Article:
Chongqing Travel Guide
Beyond the stunning natural sights, this city has plenty of structures, museums, and cultural attractions that will keep you here for at least 3-4 days.
Come check out our Chongqing travel guide as we cover the best things to do in Chongqing, China.
Start your time in Chongqing by spending some serious time discovering the exhibits of the Three Gorges Museum. Housed within a modernist structure, you’ll get a chance to see upwards of 180,000 artifacts, which range from coins to jade jewellery to every day implements people used to live their lives for thousands of years.
There are various galleries within this attraction which show off the history of Chinese civilization in the region stretching back to the Stone Age, cultural traditions, the history of the city of Chongqing, and the timeline of the Sino-Japanese war, which raged in the years prior to World War II.
While this Chinese natural treasure can be seen via boat tour from Yichang as well, the Three Gorges scenic area is easier to reach from the city of Chongqing. Board a tour boat here, and you’ll be in heart of some of the most amazing river scenery you’ve seen in your life within a couple of hours.
Over 120 miles, you’ll be surrounded by tall canyon walls on both sides, making for the perfect backdrop to enjoy a feed of traditional Chinese food, paired with your favourite beverage. Before you set out on this adventure, though, note that there is a fair bit of walking from the taxi drop-off point to the dock – therefore, those with mobility issues should make plans with a tour operator to have secondary transportation take them to the dock itself.
Delve into Chinese conceptions of the paranormal and the afterlife by paying a visit to the Ghost City of Fengdu. Composed of a series of temples (topped off by a creepy-looking structure built in the shape of a human face), it is a 2,000-year-old work started by a pair of government officials who left their lives further east behind for the mountains of the interior.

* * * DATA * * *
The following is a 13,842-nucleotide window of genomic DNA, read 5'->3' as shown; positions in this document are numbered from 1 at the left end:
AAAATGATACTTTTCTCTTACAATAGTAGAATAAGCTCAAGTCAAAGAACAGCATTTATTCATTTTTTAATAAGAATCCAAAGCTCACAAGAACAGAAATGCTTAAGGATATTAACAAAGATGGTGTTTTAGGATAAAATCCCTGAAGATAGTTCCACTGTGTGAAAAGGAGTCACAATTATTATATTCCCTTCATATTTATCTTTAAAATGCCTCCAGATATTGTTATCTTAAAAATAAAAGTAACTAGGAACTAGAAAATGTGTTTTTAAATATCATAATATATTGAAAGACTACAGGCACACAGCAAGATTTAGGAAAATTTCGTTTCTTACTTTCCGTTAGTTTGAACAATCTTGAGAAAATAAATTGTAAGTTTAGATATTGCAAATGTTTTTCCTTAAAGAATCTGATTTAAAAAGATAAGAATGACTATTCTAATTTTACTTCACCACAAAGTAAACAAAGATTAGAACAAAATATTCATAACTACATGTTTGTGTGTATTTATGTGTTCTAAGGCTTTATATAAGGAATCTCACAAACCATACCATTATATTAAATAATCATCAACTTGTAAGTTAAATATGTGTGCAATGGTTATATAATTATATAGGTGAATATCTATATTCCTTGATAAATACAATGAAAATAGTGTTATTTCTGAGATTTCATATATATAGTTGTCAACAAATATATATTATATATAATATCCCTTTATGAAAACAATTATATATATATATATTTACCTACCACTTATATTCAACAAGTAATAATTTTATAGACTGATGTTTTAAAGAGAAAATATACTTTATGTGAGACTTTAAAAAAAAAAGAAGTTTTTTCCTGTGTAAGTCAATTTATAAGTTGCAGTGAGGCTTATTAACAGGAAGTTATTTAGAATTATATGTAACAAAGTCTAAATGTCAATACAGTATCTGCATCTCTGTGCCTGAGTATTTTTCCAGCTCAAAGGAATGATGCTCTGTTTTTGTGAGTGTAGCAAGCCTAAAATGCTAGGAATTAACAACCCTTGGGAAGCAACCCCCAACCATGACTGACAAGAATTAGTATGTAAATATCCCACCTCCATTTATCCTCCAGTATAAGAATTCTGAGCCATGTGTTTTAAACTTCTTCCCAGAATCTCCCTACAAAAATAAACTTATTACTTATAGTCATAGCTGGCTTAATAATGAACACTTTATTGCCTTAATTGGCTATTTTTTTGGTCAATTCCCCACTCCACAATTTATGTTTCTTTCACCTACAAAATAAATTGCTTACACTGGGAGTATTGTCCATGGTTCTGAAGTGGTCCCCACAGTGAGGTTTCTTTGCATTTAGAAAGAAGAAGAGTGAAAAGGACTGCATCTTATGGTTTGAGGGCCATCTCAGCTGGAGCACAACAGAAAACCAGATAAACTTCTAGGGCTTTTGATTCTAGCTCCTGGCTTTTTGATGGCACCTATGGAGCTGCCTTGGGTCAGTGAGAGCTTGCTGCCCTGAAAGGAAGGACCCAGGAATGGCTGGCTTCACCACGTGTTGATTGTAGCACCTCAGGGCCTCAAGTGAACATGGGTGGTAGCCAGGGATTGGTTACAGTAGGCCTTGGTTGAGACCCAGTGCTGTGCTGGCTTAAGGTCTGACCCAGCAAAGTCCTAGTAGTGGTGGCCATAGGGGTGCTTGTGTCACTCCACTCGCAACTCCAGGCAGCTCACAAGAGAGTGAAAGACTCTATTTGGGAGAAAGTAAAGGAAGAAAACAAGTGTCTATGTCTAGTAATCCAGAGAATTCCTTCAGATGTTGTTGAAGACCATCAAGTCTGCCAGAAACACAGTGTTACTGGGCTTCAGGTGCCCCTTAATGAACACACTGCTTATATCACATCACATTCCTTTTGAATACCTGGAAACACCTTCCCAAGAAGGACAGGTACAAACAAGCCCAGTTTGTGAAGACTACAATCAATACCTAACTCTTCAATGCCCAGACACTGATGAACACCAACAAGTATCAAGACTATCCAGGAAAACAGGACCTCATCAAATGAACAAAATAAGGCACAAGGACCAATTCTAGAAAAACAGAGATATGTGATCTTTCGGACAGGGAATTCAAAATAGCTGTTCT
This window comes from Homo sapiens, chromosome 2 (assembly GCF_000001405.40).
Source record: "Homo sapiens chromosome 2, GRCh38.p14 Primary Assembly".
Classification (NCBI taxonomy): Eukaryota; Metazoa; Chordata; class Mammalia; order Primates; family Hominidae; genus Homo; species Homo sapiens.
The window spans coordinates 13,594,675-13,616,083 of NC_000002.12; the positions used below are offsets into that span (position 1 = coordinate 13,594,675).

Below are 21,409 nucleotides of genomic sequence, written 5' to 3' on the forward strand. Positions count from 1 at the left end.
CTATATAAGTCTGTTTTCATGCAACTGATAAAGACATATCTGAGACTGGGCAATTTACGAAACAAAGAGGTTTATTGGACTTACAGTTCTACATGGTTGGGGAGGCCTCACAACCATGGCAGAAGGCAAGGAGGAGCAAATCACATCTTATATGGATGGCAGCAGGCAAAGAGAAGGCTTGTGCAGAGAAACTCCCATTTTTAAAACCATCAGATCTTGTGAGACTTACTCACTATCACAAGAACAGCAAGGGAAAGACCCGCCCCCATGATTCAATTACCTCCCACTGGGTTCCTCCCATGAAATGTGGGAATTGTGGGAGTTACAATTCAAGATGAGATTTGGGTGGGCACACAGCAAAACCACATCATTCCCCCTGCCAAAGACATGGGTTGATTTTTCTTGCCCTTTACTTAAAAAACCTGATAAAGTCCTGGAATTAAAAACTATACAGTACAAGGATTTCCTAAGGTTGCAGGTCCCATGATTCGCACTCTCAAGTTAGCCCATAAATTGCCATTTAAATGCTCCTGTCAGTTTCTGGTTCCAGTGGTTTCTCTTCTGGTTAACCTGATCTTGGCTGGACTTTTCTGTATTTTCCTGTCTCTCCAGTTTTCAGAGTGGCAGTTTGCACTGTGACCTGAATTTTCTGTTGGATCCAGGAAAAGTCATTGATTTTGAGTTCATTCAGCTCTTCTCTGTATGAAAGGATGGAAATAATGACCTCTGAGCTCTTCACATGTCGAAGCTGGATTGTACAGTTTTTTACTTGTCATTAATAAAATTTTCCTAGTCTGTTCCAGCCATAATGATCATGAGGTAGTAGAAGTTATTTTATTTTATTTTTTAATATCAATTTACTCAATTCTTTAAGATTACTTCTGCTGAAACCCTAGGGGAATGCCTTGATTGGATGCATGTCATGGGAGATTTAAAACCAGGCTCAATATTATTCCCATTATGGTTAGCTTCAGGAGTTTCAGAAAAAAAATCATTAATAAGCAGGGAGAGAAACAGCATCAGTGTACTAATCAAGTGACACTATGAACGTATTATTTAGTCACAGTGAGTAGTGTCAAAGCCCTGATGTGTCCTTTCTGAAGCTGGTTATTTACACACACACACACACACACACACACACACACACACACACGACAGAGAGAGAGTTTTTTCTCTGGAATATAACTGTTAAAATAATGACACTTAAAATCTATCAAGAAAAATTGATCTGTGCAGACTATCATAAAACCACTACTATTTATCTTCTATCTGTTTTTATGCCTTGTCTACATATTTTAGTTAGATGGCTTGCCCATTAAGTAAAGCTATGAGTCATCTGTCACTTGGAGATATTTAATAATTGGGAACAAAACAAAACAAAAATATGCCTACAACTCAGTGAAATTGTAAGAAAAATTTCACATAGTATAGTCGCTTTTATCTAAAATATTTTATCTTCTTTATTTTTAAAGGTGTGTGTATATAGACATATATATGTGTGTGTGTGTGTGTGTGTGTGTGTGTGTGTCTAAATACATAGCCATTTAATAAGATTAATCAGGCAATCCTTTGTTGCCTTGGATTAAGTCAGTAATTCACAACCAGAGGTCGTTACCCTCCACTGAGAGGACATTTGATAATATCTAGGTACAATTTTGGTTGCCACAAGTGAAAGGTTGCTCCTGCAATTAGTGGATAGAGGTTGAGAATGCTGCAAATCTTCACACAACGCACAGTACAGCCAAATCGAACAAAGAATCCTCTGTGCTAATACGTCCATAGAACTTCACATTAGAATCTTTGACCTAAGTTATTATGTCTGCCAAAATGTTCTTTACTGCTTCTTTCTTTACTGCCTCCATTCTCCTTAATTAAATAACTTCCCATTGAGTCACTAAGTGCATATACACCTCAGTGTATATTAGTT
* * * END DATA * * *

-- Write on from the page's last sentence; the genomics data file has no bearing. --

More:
Divided into two halves – one representing heaven and the other hell, its sculptures and reliefs serve to illustrate to its visitors what awaits those who live the virtuous life, and the torment that will eternally beset the wicked.
Get an authentic taste of how people in rural China lived their lives aeons ago by spending an afternoon at Ci Qi Kou. Dating back 1,700 years, this place was best known for producing porcelain during its heyday, which spanned both the Ming and Qing Dynasties.
As a result of its prosperity in this period, many of its structures offer some of the best examples of architecture during these centuries, making this place a must-visit for those interested in this subject. End your visit here by checking out the art of many talented local creatives, or by having a meal and drink in the tea houses found within this cute town.
As impressive as the Three Gorges are in the Chongqing region, that isn’t the only natural attraction worth visiting while in the area. If your schedule permits, set aside a day to travel out to the Jindao Canyon Scenic Area.
Boasting trails hemmed in by vertical rock walls thousands of feet high, you’ll find caves, streams of crystal clear water, waterfalls, and a Happy Buddha statue during your wanders in this natural treasure of Chongqing.
Soak away the aches and pains you’ll incur during your adventure in Jindao Canyon by spending a few hours in the Ronghui Hot Springs. Located in Shapingba District, the geothermically heated water which bubbles out of the ground here has given rise to a number of spas where you can find relief from whatever ails your body.
After the tension in your muscles melts away in its steaming waters, take advantage of the tea house facilities located nearby to bathe your insides in the same wet heat from which you just emerged.
During your time in Chongqing, you may hear about a popular attraction known as Hongya Cave. Don’t get dressed in spelunking gear, though – it isn’t a cavern, but rather, it is a stunning structure built around an ancient cave that is better known for its cultural displays, shopping, and restaurants.
First built over 2,300 years ago as a military outpost, this 11-storey, 75-metre high stilt house is the place to go to a wide variety of food, local handicrafts, representations of life centuries ago, and killer views out over the city, especially at night.